Earlier this week, the federal district court judge who ruled California’s Low Carbon Fuel Standard (LCFS) to be unconstitutional denied a motion to continue implementation of the law.
In response, the California Air Resources Board (CARB) decided to appeal to a new court in the 9th Circuit in hopes of a different outcome.
You may remember that the district court last month ruled that the LCFS “discriminates against out-of-state corn-derived ethanol and impermissibly regulates extraterritorial conduct” and that the CARB failed to establish that there are no alternative methods to advance its goals of reducing GHG emissions to combat global warming.
To make an analogy, the California LCFS is like Iowa deciding to ban California wine because they determined through some model that it has a higher carbon footprint than wines produced in Italy or France or Spain, which are the three countries that rank higher than California in wine production. (The United States ranks fourth in terms of countries, but California produces 90% of U.S. wine)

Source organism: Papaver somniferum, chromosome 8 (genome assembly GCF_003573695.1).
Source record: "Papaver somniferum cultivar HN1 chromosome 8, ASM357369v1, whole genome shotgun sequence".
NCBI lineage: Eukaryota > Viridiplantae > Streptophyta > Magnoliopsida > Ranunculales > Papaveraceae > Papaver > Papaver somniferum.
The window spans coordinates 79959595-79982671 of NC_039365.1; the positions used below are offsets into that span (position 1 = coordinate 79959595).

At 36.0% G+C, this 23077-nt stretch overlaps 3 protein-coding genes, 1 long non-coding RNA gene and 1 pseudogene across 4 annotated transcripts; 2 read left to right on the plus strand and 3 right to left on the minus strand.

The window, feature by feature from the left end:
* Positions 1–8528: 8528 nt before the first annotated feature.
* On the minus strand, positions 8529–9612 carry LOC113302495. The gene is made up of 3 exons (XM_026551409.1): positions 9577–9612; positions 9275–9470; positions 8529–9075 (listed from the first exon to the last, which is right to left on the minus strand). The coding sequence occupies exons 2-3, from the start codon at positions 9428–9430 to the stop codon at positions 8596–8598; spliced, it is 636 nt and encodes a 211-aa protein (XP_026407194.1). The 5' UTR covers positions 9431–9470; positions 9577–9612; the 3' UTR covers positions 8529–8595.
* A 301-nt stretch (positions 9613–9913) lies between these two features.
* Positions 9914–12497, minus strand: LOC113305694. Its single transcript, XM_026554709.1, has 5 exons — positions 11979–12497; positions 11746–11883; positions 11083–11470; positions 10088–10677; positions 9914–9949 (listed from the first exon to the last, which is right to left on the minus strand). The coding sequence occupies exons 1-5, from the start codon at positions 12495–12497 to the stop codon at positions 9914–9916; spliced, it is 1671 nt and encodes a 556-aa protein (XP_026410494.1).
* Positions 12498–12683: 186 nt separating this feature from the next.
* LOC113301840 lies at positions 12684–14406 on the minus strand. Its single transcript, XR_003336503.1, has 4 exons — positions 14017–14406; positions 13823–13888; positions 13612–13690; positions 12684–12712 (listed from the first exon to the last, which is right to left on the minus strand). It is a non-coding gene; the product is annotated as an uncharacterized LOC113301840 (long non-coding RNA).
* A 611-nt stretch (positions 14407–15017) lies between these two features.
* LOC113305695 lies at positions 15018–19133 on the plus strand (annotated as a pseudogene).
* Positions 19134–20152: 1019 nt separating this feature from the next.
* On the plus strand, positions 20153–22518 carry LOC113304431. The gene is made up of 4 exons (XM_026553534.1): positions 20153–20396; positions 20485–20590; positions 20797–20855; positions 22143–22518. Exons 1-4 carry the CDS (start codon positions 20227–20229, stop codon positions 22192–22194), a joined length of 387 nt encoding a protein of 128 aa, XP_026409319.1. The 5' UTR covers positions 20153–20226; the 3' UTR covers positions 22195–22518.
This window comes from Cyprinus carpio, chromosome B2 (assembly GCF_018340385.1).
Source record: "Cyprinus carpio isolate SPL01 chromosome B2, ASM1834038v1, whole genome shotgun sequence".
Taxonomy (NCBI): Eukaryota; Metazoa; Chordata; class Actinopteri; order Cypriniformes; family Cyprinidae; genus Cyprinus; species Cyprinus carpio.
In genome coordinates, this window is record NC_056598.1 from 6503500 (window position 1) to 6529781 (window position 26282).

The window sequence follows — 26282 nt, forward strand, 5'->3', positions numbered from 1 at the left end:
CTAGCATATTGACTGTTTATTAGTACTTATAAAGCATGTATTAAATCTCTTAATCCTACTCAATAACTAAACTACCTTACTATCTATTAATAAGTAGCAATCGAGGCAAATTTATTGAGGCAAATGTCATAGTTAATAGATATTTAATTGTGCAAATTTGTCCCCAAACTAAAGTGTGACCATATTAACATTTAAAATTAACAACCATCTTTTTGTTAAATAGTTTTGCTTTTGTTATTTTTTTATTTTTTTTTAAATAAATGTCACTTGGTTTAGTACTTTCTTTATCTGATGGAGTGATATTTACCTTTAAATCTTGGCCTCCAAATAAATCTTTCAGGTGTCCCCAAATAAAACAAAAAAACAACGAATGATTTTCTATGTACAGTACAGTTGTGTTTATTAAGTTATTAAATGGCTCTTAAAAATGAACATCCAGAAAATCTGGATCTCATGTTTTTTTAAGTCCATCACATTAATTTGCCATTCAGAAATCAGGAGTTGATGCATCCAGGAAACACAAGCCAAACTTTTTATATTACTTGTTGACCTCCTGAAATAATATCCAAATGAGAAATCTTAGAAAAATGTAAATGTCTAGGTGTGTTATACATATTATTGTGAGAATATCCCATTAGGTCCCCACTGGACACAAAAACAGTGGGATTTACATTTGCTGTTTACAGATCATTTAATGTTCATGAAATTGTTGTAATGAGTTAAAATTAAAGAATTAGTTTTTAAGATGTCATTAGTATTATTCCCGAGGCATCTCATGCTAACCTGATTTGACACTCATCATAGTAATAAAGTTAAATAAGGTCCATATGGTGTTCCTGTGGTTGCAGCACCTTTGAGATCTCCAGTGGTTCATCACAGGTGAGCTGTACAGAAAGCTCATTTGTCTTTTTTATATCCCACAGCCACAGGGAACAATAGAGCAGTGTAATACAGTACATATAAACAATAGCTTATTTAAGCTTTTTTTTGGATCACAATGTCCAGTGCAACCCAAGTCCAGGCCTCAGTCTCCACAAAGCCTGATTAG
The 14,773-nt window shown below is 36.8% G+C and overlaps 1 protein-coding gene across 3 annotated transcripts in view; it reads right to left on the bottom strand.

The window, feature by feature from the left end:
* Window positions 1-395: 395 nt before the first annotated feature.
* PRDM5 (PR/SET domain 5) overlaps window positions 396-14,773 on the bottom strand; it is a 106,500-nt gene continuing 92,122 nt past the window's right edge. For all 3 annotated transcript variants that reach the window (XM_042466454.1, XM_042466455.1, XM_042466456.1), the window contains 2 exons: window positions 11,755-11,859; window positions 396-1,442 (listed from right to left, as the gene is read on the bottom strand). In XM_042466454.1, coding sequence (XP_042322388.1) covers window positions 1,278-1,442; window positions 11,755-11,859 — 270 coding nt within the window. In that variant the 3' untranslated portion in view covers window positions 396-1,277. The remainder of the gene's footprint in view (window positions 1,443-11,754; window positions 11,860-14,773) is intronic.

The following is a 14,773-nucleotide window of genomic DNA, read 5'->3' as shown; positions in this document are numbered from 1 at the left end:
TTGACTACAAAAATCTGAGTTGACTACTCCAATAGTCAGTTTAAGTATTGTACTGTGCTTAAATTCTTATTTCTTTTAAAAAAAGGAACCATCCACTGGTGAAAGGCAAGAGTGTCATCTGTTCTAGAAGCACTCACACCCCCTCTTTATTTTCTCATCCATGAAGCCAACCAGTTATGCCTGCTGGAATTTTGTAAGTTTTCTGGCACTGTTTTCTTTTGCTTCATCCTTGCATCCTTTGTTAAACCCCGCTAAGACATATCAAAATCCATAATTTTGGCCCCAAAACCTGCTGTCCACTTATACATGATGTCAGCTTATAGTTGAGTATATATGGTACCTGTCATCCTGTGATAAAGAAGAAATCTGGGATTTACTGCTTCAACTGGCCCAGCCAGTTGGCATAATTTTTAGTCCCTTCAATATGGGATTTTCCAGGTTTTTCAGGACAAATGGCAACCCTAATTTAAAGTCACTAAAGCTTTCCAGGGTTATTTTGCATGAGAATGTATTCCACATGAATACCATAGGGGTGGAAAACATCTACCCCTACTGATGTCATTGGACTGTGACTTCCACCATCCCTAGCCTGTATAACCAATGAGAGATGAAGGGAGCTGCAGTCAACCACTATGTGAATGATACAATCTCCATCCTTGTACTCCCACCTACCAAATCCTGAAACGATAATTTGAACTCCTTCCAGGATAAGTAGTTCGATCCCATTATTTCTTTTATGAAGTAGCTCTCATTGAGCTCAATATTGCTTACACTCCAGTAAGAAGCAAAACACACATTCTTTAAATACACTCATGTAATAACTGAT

No doubt California would be up in arms if that were to happen.
The ethanol industry has led the challenge against the California LCFS, but it has an unlikely ally in a diverse multi-state coalition that is primarily concerned with the rule’s impact on oil and gas. The Consumer Energy Alliance (CEA), a coalition of over 170 energy consumer groups and 300,000 individual members across the United States, is also one of the plaintiffs opposing the regulation.
“Not only is an LCFS unconstitutional, but it would also hurt the California economy, farmers, consumers and truckers by raising fuel prices sharply and burdening consumers,” said CEA Executive Vice President Michael Whatley. The CEA’s main concern about the California LCFS is the potential for it to be used to prevent certain sources of petroleum from being converted into fuels such as gasoline, diesel fuel, kerosene and heating oil and that it could adopted nationwide, resulting in lost jobs and declining household revenue.
“The decision by CARB to appeal the decision by the District Court is disappointing, but unfortunately not surprising. We look forward to a decision by the Ninth Circuit upholding the District Court and confirming the unconstitutional nature of California’s low carbon fuel standard,” said Whatley, urging CARB to “scrap this faulty program” instead of appealing the decision.